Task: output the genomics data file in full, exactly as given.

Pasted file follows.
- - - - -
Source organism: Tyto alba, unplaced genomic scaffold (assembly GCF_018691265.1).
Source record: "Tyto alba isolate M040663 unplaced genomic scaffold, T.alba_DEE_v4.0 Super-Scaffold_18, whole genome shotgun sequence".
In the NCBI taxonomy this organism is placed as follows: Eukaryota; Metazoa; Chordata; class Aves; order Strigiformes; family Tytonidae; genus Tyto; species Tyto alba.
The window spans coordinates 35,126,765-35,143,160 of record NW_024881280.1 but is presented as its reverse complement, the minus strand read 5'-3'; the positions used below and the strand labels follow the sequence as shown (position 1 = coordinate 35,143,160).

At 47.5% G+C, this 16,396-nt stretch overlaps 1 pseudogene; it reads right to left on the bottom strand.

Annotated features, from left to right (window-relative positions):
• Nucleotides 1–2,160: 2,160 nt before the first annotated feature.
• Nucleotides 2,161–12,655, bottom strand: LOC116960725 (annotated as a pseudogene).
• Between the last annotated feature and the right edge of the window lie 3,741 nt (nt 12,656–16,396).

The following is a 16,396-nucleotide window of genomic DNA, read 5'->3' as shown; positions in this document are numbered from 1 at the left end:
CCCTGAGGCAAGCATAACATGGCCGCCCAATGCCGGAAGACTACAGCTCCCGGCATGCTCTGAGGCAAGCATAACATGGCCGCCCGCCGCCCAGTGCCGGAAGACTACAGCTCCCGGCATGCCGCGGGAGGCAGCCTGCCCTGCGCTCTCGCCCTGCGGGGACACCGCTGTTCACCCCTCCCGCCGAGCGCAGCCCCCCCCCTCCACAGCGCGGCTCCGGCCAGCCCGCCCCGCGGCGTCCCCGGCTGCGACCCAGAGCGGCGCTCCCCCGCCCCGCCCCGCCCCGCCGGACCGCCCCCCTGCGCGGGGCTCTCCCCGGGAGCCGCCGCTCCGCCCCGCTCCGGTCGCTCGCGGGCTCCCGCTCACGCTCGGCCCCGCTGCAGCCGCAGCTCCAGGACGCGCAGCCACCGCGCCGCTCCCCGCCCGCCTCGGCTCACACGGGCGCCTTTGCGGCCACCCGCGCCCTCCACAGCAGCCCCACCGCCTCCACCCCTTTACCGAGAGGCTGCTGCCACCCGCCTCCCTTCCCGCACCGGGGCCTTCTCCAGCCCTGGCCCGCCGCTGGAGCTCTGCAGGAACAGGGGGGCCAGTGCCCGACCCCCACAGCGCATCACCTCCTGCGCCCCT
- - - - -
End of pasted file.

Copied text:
Source organism: Tyto alba, unplaced genomic scaffold (assembly GCF_018691265.1).
Source record: "Tyto alba isolate M040663 unplaced genomic scaffold, T.alba_DEE_v4.0 Super-Scaffold_18, whole genome shotgun sequence".
In the NCBI taxonomy this organism is placed as follows: Eukaryota; Metazoa; Chordata; class Aves; order Strigiformes; family Tytonidae; genus Tyto; species Tyto alba.
The window spans coordinates 35,126,765-35,143,160 of record NW_024881280.1 but is presented as its reverse complement, the minus strand read 5'-3'; the positions used below and the strand labels follow the sequence as shown (position 1 = coordinate 35,143,160).

At 47.5% G+C, this 16,396-nt stretch overlaps 1 pseudogene; it reads right to left on the bottom strand.

Annotated features, from left to right (window-relative positions):
• Nucleotides 1–2,160: 2,160 nt before the first annotated feature.
• Nucleotides 2,161–12,655, bottom strand: LOC116960725 (annotated as a pseudogene).
• Between the last annotated feature and the right edge of the window lie 3,741 nt (nt 12,656–16,396).

The following is a 16,396-nucleotide window of genomic DNA, read 5'->3' as shown; positions in this document are numbered from 1 at the left end:
CCCTGAGGCAAGCATAACATGGCCGCCCAATGCCGGAAGACTACAGCTCCCGGCATGCTCTGAGGCAAGCATAACATGGCCGCCCGCCGCCCAGTGCCGGAAGACTACAGCTCCCGGCATGCCGCGGGAGGCAGCCTGCCCTGCGCTCTCGCCCTGCGGGGACACCGCTGTTCACCCCTCCCGCCGAGCGCAGCCCCCCCCCTCCACAGCGCGGCTCCGGCCAGCCCGCCCCGCGGCGTCCCCGGCTGCGACCCAGAGCGGCGCTCCCCCGCCCCGCCCCGCCCCGCCGGACCGCCCCCCTGCGCGGGGCTCTCCCCGGGAGCCGCCGCTCCGCCCCGCTCCGGTCGCTCGCGGGCTCCCGCTCACGCTCGGCCCCGCTGCAGCCGCAGCTCCAGGACGCGCAGCCACCGCGCCGCTCCCCGCCCGCCTCGGCTCACACGGGCGCCTTTGCGGCCACCCGCGCCCTCCACAGCAGCCCCACCGCCTCCACCCCTTTACCGAGAGGCTGCTGCCACCCGCCTCCCTTCCCGCACCGGGGCCTTCTCCAGCCCTGGCCCGCCGCTGGAGCTCTGCAGGAACAGGGGGGCCAGTGCCCGACCCCCACAGCGCATCACCTCCTGCGCCCCT